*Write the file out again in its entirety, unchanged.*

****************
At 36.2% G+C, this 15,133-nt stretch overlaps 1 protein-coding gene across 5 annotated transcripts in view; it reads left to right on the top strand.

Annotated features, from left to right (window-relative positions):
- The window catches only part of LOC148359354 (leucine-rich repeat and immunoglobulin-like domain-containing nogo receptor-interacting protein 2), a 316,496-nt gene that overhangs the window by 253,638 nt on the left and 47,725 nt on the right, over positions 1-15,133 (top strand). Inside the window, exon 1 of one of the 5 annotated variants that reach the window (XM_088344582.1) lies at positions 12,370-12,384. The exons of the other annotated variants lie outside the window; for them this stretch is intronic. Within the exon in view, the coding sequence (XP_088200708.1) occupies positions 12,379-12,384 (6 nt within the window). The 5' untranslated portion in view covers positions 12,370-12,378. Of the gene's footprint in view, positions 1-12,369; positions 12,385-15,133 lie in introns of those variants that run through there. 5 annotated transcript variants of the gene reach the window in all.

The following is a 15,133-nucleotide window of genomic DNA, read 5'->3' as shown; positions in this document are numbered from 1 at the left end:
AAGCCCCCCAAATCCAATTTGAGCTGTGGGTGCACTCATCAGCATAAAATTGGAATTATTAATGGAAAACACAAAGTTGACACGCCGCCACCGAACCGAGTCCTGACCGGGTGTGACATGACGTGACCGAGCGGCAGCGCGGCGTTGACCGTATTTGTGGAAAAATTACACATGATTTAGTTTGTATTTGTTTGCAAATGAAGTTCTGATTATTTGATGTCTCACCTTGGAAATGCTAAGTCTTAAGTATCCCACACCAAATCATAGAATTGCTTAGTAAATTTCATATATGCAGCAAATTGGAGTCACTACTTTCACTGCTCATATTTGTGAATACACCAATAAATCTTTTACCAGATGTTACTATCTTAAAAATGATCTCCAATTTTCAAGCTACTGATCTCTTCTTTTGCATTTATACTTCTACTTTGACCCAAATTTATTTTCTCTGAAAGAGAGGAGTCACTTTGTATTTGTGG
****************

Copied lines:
At 36.2% G+C, this 15,133-nt stretch overlaps 1 protein-coding gene across 5 annotated transcripts in view; it reads left to right on the top strand.

Annotated features, from left to right (window-relative positions):
- The window catches only part of LOC148359354 (leucine-rich repeat and immunoglobulin-like domain-containing nogo receptor-interacting protein 2), a 316,496-nt gene that overhangs the window by 253,638 nt on the left and 47,725 nt on the right, over positions 1-15,133 (top strand). Inside the window, exon 1 of one of the 5 annotated variants that reach the window (XM_088344582.1) lies at positions 12,370-12,384. The exons of the other annotated variants lie outside the window; for them this stretch is intronic. Within the exon in view, the coding sequence (XP_088200708.1) occupies positions 12,379-12,384 (6 nt within the window). The 5' untranslated portion in view covers positions 12,370-12,378. Of the gene's footprint in view, positions 1-12,369; positions 12,385-15,133 lie in introns of those variants that run through there. 5 annotated transcript variants of the gene reach the window in all.

The following is a 15,133-nucleotide window of genomic DNA, read 5'->3' as shown; positions in this document are numbered from 1 at the left end:
AAGCCCCCCAAATCCAATTTGAGCTGTGGGTGCACTCATCAGCATAAAATTGGAATTATTAATGGAAAACACAAAGTTGACACGCCGCCACCGAACCGAGTCCTGACCGGGTGTGACATGACGTGACCGAGCGGCAGCGCGGCGTTGACCGTATTTGTGGAAAAATTACACATGATTTAGTTTGTATTTGTTTGCAAATGAAGTTCTGATTATTTGATGTCTCACCTTGGAAATGCTAAGTCTTAAGTATCCCACACCAAATCATAGAATTGCTTAGTAAATTTCATATATGCAGCAAATTGGAGTCACTACTTTCACTGCTCATATTTGTGAATACACCAATAAATCTTTTACCAGATGTTACTATCTTAAAAATGATCTCCAATTTTCAAGCTACTGATCTCTTCTTTTGCATTTATACTTCTACTTTGACCCAAATTTATTTTCTCTGAAAGAGAGGAGTCACTTTGTATTTGTGG